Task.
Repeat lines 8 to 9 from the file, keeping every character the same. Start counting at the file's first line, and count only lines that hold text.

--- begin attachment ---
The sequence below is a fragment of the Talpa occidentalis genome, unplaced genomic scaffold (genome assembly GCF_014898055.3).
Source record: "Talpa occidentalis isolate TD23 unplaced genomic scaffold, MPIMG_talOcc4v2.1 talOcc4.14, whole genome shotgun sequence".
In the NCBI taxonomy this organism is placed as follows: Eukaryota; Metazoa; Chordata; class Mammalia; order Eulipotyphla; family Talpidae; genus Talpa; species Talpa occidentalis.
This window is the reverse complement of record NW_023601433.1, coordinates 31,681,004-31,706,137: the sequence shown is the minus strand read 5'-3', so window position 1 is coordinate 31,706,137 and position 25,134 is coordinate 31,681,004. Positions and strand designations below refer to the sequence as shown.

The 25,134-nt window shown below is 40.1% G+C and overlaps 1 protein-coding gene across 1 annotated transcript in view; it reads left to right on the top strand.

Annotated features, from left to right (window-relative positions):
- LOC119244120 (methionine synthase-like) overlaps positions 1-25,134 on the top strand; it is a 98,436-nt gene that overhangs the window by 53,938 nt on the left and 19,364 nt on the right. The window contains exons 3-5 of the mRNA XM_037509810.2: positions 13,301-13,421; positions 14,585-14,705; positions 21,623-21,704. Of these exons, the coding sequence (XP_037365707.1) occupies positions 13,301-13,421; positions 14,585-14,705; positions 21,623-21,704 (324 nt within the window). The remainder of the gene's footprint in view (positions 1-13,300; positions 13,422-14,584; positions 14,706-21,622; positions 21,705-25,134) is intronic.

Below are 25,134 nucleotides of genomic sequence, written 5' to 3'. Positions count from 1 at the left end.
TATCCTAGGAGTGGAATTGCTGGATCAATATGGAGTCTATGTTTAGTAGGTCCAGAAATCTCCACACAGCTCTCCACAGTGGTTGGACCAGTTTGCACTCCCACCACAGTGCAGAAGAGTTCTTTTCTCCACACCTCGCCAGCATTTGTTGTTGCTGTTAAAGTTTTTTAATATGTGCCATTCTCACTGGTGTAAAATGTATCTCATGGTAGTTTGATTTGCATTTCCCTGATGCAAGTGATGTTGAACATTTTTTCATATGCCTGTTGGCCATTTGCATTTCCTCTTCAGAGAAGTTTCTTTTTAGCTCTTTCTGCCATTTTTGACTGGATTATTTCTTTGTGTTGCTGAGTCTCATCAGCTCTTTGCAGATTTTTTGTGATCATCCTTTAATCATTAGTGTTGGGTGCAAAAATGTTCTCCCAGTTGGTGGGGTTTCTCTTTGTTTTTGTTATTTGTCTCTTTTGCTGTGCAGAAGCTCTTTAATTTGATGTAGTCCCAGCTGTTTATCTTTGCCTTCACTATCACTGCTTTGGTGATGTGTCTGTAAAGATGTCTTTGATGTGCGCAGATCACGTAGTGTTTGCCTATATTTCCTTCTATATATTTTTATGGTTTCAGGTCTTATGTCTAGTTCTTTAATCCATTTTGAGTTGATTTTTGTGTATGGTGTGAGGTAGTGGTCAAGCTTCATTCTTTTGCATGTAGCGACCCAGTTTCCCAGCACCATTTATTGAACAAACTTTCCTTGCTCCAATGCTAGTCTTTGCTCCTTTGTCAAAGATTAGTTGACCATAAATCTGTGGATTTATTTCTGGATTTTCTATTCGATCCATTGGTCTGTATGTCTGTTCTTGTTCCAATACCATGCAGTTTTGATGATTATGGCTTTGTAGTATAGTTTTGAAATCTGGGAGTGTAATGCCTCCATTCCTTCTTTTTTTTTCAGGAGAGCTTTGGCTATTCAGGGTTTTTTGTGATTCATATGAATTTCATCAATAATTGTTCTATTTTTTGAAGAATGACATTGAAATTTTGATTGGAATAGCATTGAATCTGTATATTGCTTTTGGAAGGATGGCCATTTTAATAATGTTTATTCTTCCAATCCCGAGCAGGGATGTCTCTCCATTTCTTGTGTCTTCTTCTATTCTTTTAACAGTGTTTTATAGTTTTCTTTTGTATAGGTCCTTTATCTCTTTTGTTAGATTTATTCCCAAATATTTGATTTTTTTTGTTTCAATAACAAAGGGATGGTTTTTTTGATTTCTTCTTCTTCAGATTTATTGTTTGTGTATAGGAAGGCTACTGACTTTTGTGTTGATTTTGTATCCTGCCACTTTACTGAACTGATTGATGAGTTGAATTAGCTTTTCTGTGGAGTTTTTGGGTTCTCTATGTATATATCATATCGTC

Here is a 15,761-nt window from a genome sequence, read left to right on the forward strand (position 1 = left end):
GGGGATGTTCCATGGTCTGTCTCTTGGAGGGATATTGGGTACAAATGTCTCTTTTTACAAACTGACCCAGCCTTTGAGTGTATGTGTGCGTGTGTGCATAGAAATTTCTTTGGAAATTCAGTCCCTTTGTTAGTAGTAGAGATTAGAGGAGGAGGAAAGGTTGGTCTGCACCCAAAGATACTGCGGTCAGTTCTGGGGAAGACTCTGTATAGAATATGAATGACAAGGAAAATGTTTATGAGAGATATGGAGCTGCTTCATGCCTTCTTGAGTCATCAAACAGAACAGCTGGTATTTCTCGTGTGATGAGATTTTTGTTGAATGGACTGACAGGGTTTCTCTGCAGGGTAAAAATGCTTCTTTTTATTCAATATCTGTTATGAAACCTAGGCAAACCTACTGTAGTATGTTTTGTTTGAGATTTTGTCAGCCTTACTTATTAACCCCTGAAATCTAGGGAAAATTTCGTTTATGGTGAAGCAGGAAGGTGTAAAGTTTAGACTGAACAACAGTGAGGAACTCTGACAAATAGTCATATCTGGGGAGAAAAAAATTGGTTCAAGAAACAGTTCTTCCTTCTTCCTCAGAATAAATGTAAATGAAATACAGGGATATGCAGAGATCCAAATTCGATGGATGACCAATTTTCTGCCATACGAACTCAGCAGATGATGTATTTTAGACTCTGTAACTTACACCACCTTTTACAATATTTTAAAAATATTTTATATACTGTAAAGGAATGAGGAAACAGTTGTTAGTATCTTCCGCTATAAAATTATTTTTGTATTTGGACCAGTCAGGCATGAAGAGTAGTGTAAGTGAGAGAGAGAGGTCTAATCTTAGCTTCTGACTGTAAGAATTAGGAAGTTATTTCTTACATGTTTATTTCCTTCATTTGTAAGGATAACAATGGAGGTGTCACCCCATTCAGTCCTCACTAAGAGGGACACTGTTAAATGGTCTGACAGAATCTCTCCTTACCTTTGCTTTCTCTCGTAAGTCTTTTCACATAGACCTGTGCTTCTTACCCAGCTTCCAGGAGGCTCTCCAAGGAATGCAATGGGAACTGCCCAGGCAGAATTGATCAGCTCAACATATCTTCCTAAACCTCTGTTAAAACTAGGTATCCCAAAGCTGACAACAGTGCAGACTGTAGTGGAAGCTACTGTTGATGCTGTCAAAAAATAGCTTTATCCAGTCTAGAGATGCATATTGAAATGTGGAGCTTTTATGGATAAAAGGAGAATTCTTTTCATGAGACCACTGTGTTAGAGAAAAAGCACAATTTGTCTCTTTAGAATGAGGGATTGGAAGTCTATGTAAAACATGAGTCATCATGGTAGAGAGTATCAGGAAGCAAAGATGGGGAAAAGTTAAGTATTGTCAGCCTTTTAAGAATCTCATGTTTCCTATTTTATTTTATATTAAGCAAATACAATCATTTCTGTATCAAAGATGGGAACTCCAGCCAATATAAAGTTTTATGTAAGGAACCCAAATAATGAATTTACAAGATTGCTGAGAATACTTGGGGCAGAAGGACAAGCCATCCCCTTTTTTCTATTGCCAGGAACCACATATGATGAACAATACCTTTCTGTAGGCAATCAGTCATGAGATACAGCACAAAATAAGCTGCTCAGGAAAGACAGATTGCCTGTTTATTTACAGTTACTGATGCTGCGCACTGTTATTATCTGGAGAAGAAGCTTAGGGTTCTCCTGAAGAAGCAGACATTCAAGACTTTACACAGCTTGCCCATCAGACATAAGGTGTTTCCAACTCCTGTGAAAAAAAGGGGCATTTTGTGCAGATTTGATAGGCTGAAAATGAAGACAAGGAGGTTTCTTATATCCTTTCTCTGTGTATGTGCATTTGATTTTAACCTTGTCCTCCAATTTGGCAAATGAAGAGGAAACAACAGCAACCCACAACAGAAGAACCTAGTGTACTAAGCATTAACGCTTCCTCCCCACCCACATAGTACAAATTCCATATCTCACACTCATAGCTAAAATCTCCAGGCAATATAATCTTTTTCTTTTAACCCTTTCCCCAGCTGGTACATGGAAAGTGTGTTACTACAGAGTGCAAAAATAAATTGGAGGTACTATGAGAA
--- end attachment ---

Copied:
Below are 25,134 nucleotides of genomic sequence, written 5' to 3'. Positions count from 1 at the left end.
TATCCTAGGAGTGGAATTGCTGGATCAATATGGAGTCTATGTTTAGTAGGTCCAGAAATCTCCACACAGCTCTCCACAGTGGTTGGACCAGTTTGCACTCCCACCACAGTGCAGAAGAGTTCTTTTCTCCACACCTCGCCAGCATTTGTTGTTGCTGTTAAAGTTTTTTAATATGTGCCATTCTCACTGGTGTAAAATGTATCTCATGGTAGTTTGATTTGCATTTCCCTGATGCAAGTGATGTTGAACATTTTTTCATATGCCTGTTGGCCATTTGCATTTCCTCTTCAGAGAAGTTTCTTTTTAGCTCTTTCTGCCATTTTTGACTGGATTATTTCTTTGTGTTGCTGAGTCTCATCAGCTCTTTGCAGATTTTTTGTGATCATCCTTTAATCATTAGTGTTGGGTGCAAAAATGTTCTCCCAGTTGGTGGGGTTTCTCTTTGTTTTTGTTATTTGTCTCTTTTGCTGTGCAGAAGCTCTTTAATTTGATGTAGTCCCAGCTGTTTATCTTTGCCTTCACTATCACTGCTTTGGTGATGTGTCTGTAAAGATGTCTTTGATGTGCGCAGATCACGTAGTGTTTGCCTATATTTCCTTCTATATATTTTTATGGTTTCAGGTCTTATGTCTAGTTCTTTAATCCATTTTGAGTTGATTTTTGTGTATGGTGTGAGGTAGTGGTCAAGCTTCATTCTTTTGCATGTAGCGACCCAGTTTCCCAGCACCATTTATTGAACAAACTTTCCTTGCTCCAATGCTAGTCTTTGCTCCTTTGTCAAAGATTAGTTGACCATAAATCTGTGGATTTATTTCTGGATTTTCTATTCGATCCATTGGTCTGTATGTCTGTTCTTGTTCCAATACCATGCAGTTTTGATGATTATGGCTTTGTAGTATAGTTTTGAAATCTGGGAGTGTAATGCCTCCATTCCTTCTTTTTTTTTCAGGAGAGCTTTGGCTATTCAGGGTTTTTTGTGATTCATATGAATTTCATCAATAATTGTTCTATTTTTTGAAGAATGACATTGAAATTTTGATTGGAATAGCATTGAATCTGTATATTGCTTTTGGAAGGATGGCCATTTTAATAATGTTTATTCTTCCAATCCCGAGCAGGGATGTCTCTCCATTTCTTGTGTCTTCTTCTATTCTTTTAACAGTGTTTTATAGTTTTCTTTTGTATAGGTCCTTTATCTCTTTTGTTAGATTTATTCCCAAATATTTGATTTTTTTTGTTTCAATAACAAAGGGATGGTTTTTTTGATTTCTTCTTCTTCAGATTTATTGTTTGTGTATAGGAAGGCTACTGACTTTTGTGTTGATTTTGTATCCTGCCACTTTACTGAACTGATTGATGAGTTGAATTAGCTTTTCTGTGGAGTTTTTGGGTTCTCTATGTATATATCATATCGTC